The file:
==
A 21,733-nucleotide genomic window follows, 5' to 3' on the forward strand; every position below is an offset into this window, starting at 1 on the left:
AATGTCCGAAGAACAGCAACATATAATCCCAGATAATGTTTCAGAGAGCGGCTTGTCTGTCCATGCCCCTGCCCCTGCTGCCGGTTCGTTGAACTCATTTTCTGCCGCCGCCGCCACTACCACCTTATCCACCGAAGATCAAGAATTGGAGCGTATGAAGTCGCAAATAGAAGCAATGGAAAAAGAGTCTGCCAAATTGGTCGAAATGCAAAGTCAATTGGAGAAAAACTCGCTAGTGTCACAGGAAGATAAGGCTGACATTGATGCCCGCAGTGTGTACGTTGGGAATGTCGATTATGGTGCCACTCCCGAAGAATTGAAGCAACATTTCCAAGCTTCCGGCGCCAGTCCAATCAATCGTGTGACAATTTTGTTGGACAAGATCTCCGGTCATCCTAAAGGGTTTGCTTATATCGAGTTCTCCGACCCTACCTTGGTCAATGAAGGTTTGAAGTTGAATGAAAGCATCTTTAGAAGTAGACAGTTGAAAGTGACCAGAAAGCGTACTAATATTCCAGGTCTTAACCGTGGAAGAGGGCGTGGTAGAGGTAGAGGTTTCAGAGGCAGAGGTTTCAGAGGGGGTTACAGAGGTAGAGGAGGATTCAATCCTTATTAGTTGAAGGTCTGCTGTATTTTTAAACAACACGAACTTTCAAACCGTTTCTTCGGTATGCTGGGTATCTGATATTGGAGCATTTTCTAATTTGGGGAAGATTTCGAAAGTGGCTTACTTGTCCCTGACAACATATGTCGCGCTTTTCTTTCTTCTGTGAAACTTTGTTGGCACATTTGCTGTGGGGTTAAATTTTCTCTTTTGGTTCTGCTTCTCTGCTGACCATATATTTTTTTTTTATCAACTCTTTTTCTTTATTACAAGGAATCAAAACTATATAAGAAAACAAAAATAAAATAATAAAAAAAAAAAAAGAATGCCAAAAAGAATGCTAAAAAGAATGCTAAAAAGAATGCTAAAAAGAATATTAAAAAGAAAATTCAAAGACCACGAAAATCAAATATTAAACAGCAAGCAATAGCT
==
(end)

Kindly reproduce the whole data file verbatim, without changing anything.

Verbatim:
A 21,733-nucleotide genomic window follows, 5' to 3' on the forward strand; every position below is an offset into this window, starting at 1 on the left:
AATGTCCGAAGAACAGCAACATATAATCCCAGATAATGTTTCAGAGAGCGGCTTGTCTGTCCATGCCCCTGCCCCTGCTGCCGGTTCGTTGAACTCATTTTCTGCCGCCGCCGCCACTACCACCTTATCCACCGAAGATCAAGAATTGGAGCGTATGAAGTCGCAAATAGAAGCAATGGAAAAAGAGTCTGCCAAATTGGTCGAAATGCAAAGTCAATTGGAGAAAAACTCGCTAGTGTCACAGGAAGATAAGGCTGACATTGATGCCCGCAGTGTGTACGTTGGGAATGTCGATTATGGTGCCACTCCCGAAGAATTGAAGCAACATTTCCAAGCTTCCGGCGCCAGTCCAATCAATCGTGTGACAATTTTGTTGGACAAGATCTCCGGTCATCCTAAAGGGTTTGCTTATATCGAGTTCTCCGACCCTACCTTGGTCAATGAAGGTTTGAAGTTGAATGAAAGCATCTTTAGAAGTAGACAGTTGAAAGTGACCAGAAAGCGTACTAATATTCCAGGTCTTAACCGTGGAAGAGGGCGTGGTAGAGGTAGAGGTTTCAGAGGCAGAGGTTTCAGAGGGGGTTACAGAGGTAGAGGAGGATTCAATCCTTATTAGTTGAAGGTCTGCTGTATTTTTAAACAACACGAACTTTCAAACCGTTTCTTCGGTATGCTGGGTATCTGATATTGGAGCATTTTCTAATTTGGGGAAGATTTCGAAAGTGGCTTACTTGTCCCTGACAACATATGTCGCGCTTTTCTTTCTTCTGTGAAACTTTGTTGGCACATTTGCTGTGGGGTTAAATTTTCTCTTTTGGTTCTGCTTCTCTGCTGACCATATATTTTTTTTTTATCAACTCTTTTTCTTTATTACAAGGAATCAAAACTATATAAGAAAACAAAAATAAAATAATAAAAAAAAAAAAAGAATGCCAAAAAGAATGCTAAAAAGAATGCTAAAAAGAATGCTAAAAAGAATATTAAAAAGAAAATTCAAAGACCACGAAAATCAAATATTAAACAGCAAGCAATAGCT